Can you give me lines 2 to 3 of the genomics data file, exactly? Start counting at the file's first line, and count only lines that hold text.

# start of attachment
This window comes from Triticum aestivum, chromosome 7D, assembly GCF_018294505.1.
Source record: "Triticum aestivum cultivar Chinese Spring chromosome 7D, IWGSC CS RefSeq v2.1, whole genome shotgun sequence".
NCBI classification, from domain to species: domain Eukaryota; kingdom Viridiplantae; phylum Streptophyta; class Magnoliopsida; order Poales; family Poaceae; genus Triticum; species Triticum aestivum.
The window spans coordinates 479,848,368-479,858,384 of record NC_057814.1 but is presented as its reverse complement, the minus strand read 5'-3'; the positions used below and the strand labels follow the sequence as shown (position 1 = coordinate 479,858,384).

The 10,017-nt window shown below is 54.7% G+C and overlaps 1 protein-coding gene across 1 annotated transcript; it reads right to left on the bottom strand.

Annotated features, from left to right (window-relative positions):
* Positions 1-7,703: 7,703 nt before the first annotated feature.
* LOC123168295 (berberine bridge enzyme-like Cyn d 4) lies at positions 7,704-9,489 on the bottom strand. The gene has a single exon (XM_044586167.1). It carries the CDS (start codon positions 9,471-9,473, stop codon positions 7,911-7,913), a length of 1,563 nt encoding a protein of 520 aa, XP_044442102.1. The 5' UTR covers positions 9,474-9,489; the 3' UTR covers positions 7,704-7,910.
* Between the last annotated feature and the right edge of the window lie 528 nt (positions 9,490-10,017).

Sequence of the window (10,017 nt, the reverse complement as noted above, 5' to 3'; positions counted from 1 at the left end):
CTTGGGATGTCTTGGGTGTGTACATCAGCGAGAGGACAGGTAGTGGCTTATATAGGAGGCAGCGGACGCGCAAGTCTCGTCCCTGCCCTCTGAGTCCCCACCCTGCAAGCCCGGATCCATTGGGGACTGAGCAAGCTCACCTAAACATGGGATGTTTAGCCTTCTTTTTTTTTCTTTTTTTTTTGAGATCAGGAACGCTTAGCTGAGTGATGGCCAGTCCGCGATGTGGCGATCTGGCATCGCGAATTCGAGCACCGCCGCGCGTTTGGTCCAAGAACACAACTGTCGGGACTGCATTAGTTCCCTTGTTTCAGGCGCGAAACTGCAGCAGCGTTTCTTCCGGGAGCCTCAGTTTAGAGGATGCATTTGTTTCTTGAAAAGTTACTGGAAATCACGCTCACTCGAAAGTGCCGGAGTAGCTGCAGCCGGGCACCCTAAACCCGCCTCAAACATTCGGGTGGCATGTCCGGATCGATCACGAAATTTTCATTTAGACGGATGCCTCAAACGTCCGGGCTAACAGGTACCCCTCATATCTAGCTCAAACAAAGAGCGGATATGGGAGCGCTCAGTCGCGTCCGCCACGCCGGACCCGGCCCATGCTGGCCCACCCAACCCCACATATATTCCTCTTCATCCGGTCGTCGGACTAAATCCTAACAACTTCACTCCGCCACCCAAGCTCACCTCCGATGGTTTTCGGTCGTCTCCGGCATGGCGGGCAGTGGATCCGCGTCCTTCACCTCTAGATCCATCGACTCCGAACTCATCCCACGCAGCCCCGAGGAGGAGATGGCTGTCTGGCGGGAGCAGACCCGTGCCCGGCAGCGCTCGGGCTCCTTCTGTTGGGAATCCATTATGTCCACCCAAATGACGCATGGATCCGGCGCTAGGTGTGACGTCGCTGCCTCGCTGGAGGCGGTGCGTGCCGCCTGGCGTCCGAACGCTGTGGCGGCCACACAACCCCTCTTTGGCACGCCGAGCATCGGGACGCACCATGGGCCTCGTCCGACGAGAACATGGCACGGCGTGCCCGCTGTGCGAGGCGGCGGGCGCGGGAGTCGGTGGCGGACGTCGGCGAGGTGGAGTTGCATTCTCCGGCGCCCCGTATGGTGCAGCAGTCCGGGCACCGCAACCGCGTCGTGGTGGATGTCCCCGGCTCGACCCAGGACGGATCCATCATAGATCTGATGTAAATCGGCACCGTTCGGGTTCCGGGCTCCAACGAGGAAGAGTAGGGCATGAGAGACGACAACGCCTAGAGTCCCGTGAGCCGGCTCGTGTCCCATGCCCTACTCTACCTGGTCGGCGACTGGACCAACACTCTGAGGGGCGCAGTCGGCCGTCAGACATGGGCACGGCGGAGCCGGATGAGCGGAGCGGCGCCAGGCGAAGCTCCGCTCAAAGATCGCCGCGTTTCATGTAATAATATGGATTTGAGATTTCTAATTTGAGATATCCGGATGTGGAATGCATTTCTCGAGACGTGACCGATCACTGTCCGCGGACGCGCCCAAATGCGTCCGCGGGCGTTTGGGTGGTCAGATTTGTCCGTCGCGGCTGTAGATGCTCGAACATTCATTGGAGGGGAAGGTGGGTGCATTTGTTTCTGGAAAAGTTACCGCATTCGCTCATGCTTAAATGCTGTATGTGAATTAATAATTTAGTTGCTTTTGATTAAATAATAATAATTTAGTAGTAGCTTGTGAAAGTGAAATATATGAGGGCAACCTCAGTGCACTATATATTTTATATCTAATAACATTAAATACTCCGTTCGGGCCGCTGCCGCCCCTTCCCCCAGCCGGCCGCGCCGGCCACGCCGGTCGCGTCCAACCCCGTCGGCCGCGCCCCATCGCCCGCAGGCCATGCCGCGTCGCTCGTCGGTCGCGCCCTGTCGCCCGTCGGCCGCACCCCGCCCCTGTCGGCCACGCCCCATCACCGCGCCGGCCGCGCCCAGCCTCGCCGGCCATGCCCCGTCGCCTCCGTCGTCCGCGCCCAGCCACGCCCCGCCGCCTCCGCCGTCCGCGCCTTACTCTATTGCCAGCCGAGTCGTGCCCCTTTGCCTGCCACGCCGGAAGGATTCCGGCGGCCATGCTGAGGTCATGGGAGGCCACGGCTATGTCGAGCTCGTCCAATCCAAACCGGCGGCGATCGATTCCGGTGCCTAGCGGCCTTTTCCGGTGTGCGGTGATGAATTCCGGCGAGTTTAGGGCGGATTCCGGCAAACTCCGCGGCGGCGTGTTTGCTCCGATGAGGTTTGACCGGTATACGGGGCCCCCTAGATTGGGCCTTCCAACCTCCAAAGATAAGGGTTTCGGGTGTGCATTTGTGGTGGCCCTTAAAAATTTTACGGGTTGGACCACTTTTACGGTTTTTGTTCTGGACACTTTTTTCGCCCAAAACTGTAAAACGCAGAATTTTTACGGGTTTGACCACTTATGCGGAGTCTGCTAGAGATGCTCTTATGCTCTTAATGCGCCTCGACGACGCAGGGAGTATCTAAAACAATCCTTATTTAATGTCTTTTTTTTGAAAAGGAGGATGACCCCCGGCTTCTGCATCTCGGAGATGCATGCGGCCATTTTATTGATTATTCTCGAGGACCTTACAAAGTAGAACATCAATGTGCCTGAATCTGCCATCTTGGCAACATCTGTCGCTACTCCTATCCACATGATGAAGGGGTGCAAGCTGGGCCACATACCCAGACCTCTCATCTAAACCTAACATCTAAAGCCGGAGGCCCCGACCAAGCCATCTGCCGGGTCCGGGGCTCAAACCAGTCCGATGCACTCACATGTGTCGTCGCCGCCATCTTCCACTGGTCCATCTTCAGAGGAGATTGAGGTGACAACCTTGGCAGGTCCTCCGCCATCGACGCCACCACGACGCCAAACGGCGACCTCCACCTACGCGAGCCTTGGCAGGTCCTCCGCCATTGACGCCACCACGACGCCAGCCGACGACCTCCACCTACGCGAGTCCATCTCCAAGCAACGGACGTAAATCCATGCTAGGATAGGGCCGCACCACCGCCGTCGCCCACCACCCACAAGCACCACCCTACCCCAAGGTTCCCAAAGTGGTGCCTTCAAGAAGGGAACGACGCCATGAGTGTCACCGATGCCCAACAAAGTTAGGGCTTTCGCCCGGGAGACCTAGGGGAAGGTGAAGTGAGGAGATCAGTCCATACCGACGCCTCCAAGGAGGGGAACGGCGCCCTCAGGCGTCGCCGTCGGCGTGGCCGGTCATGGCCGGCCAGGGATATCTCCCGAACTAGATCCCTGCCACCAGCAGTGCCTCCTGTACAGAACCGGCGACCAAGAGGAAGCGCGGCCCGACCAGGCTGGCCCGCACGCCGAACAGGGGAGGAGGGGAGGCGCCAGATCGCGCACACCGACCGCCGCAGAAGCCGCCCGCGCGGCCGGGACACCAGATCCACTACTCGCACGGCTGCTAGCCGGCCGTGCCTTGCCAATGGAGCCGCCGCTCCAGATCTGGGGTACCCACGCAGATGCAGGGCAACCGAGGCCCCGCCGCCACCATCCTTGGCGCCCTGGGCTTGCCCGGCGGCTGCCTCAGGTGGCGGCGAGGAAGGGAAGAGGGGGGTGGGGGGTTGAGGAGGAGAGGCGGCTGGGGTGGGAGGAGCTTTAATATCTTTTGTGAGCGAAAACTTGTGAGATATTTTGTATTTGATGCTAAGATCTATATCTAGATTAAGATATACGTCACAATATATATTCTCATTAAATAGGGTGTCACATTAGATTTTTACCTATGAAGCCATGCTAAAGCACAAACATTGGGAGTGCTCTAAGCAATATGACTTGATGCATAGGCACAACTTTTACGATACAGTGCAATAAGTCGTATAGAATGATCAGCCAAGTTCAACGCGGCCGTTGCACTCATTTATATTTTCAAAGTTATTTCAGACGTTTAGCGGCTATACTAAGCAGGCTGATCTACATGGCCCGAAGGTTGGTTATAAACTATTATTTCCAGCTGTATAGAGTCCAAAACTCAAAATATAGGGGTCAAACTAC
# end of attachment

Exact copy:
Source record: "Triticum aestivum cultivar Chinese Spring chromosome 7D, IWGSC CS RefSeq v2.1, whole genome shotgun sequence".
NCBI classification, from domain to species: domain Eukaryota; kingdom Viridiplantae; phylum Streptophyta; class Magnoliopsida; order Poales; family Poaceae; genus Triticum; species Triticum aestivum.